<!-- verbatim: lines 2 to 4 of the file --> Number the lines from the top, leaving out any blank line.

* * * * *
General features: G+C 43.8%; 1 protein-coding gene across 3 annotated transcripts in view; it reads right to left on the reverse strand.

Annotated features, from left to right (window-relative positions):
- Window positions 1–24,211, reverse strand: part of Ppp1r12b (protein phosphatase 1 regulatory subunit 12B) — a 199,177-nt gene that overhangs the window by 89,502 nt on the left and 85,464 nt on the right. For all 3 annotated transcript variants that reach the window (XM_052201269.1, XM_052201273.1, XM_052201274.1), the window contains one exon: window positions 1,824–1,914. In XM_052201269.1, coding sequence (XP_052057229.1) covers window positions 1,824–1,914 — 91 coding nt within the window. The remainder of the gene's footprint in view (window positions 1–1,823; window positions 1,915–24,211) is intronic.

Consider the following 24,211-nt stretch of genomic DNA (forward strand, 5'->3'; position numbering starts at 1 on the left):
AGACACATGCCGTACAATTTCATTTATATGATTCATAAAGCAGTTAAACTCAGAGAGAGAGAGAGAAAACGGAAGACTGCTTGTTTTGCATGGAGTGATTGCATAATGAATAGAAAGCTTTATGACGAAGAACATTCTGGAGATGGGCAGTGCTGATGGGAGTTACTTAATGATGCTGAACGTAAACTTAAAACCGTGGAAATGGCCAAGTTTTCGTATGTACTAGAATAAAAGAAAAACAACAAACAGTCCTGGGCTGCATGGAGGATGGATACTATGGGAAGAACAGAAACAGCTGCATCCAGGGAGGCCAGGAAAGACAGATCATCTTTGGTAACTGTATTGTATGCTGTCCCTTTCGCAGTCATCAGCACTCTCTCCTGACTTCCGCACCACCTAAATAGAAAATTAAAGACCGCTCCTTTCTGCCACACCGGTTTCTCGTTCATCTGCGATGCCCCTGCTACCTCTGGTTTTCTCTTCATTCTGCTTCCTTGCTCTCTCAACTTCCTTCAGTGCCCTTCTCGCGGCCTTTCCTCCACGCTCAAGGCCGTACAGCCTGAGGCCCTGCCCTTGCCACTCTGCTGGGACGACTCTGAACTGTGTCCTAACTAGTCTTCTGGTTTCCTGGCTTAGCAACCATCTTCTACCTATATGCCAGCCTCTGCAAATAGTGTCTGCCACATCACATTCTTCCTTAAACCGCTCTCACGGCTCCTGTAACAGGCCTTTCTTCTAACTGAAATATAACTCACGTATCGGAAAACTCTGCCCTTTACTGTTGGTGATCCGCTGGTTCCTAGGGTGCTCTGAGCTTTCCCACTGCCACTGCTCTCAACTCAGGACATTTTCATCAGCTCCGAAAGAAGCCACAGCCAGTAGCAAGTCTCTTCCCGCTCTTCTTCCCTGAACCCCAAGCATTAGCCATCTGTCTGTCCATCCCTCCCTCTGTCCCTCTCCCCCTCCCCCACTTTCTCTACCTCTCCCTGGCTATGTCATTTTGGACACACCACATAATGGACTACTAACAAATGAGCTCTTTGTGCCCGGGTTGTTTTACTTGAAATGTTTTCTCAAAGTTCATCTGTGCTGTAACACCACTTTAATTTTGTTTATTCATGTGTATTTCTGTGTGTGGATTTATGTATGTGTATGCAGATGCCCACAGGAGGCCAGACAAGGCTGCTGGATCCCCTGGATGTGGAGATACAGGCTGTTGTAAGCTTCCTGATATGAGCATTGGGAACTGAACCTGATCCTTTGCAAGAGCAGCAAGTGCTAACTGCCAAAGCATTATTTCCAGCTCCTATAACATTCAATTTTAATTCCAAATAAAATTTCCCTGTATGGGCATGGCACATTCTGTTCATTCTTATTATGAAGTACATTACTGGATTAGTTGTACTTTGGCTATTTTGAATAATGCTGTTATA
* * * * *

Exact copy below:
Annotated features, from left to right (window-relative positions):
- Window positions 1–24,211, reverse strand: part of Ppp1r12b (protein phosphatase 1 regulatory subunit 12B) — a 199,177-nt gene that overhangs the window by 89,502 nt on the left and 85,464 nt on the right. For all 3 annotated transcript variants that reach the window (XM_052201269.1, XM_052201273.1, XM_052201274.1), the window contains one exon: window positions 1,824–1,914. In XM_052201269.1, coding sequence (XP_052057229.1) covers window positions 1,824–1,914 — 91 coding nt within the window. The remainder of the gene's footprint in view (window positions 1–1,823; window positions 1,915–24,211) is intronic.

Consider the following 24,211-nt stretch of genomic DNA (forward strand, 5'->3'; position numbering starts at 1 on the left):